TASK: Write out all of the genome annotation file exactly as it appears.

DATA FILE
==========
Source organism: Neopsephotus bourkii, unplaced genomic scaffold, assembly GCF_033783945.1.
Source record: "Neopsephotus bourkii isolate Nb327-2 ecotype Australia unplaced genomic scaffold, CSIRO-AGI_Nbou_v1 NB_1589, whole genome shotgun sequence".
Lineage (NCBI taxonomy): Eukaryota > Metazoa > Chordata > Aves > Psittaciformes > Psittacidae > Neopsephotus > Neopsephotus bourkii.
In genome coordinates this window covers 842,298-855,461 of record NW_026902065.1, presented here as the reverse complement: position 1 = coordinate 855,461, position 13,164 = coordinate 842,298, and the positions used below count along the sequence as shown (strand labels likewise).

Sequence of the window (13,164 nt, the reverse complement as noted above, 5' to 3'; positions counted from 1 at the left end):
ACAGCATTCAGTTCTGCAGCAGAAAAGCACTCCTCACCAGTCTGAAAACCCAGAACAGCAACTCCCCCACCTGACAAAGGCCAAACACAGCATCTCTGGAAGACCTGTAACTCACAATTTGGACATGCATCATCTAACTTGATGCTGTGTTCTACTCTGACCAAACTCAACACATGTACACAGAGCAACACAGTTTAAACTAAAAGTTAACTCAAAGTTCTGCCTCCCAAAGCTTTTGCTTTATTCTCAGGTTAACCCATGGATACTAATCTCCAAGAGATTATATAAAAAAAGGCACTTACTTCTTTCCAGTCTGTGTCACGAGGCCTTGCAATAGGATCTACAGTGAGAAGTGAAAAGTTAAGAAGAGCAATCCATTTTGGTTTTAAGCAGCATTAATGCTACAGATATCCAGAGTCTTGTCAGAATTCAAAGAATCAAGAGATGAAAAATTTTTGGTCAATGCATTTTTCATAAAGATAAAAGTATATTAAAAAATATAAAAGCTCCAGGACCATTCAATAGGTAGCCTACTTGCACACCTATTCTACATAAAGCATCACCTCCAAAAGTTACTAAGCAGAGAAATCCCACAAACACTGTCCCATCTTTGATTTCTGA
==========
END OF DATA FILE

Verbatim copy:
Source organism: Neopsephotus bourkii, unplaced genomic scaffold, assembly GCF_033783945.1.
Source record: "Neopsephotus bourkii isolate Nb327-2 ecotype Australia unplaced genomic scaffold, CSIRO-AGI_Nbou_v1 NB_1589, whole genome shotgun sequence".
Lineage (NCBI taxonomy): Eukaryota > Metazoa > Chordata > Aves > Psittaciformes > Psittacidae > Neopsephotus > Neopsephotus bourkii.
In genome coordinates this window covers 842,298-855,461 of record NW_026902065.1, presented here as the reverse complement: position 1 = coordinate 855,461, position 13,164 = coordinate 842,298, and the positions used below count along the sequence as shown (strand labels likewise).

Sequence of the window (13,164 nt, the reverse complement as noted above, 5' to 3'; positions counted from 1 at the left end):
ACAGCATTCAGTTCTGCAGCAGAAAAGCACTCCTCACCAGTCTGAAAACCCAGAACAGCAACTCCCCCACCTGACAAAGGCCAAACACAGCATCTCTGGAAGACCTGTAACTCACAATTTGGACATGCATCATCTAACTTGATGCTGTGTTCTACTCTGACCAAACTCAACACATGTACACAGAGCAACACAGTTTAAACTAAAAGTTAACTCAAAGTTCTGCCTCCCAAAGCTTTTGCTTTATTCTCAGGTTAACCCATGGATACTAATCTCCAAGAGATTATATAAAAAAAGGCACTTACTTCTTTCCAGTCTGTGTCACGAGGCCTTGCAATAGGATCTACAGTGAGAAGTGAAAAGTTAAGAAGAGCAATCCATTTTGGTTTTAAGCAGCATTAATGCTACAGATATCCAGAGTCTTGTCAGAATTCAAAGAATCAAGAGATGAAAAATTTTTGGTCAATGCATTTTTCATAAAGATAAAAGTATATTAAAAAATATAAAAGCTCCAGGACCATTCAATAGGTAGCCTACTTGCACACCTATTCTACATAAAGCATCACCTCCAAAAGTTACTAAGCAGAGAAATCCCACAAACACTGTCCCATCTTTGATTTCTGA